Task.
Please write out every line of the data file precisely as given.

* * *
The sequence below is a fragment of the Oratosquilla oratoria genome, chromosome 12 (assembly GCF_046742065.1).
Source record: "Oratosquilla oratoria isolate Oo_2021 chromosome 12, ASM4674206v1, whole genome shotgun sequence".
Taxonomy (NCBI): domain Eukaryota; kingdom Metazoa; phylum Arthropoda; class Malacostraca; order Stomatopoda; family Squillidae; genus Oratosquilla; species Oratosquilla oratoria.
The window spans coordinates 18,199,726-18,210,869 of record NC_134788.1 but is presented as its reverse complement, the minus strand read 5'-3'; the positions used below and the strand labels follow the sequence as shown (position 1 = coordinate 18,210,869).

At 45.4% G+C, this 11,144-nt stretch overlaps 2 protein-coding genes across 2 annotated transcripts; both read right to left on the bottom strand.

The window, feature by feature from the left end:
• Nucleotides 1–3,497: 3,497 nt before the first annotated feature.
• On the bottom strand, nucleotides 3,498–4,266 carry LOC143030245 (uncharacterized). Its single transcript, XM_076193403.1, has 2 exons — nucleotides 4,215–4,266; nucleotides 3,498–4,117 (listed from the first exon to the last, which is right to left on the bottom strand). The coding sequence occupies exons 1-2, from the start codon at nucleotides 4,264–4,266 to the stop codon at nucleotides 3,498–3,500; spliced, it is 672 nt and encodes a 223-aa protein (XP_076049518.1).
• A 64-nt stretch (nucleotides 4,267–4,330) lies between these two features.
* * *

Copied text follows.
The sequence below is a fragment of the Oratosquilla oratoria genome, chromosome 12 (assembly GCF_046742065.1).
Source record: "Oratosquilla oratoria isolate Oo_2021 chromosome 12, ASM4674206v1, whole genome shotgun sequence".
Taxonomy (NCBI): domain Eukaryota; kingdom Metazoa; phylum Arthropoda; class Malacostraca; order Stomatopoda; family Squillidae; genus Oratosquilla; species Oratosquilla oratoria.
The window spans coordinates 18,199,726-18,210,869 of record NC_134788.1 but is presented as its reverse complement, the minus strand read 5'-3'; the positions used below and the strand labels follow the sequence as shown (position 1 = coordinate 18,210,869).

At 45.4% G+C, this 11,144-nt stretch overlaps 2 protein-coding genes across 2 annotated transcripts; both read right to left on the bottom strand.

The window, feature by feature from the left end:
• Nucleotides 1–3,497: 3,497 nt before the first annotated feature.
• On the bottom strand, nucleotides 3,498–4,266 carry LOC143030245 (uncharacterized). Its single transcript, XM_076193403.1, has 2 exons — nucleotides 4,215–4,266; nucleotides 3,498–4,117 (listed from the first exon to the last, which is right to left on the bottom strand). The coding sequence occupies exons 1-2, from the start codon at nucleotides 4,264–4,266 to the stop codon at nucleotides 3,498–3,500; spliced, it is 672 nt and encodes a 223-aa protein (XP_076049518.1).
• A 64-nt stretch (nucleotides 4,267–4,330) lies between these two features.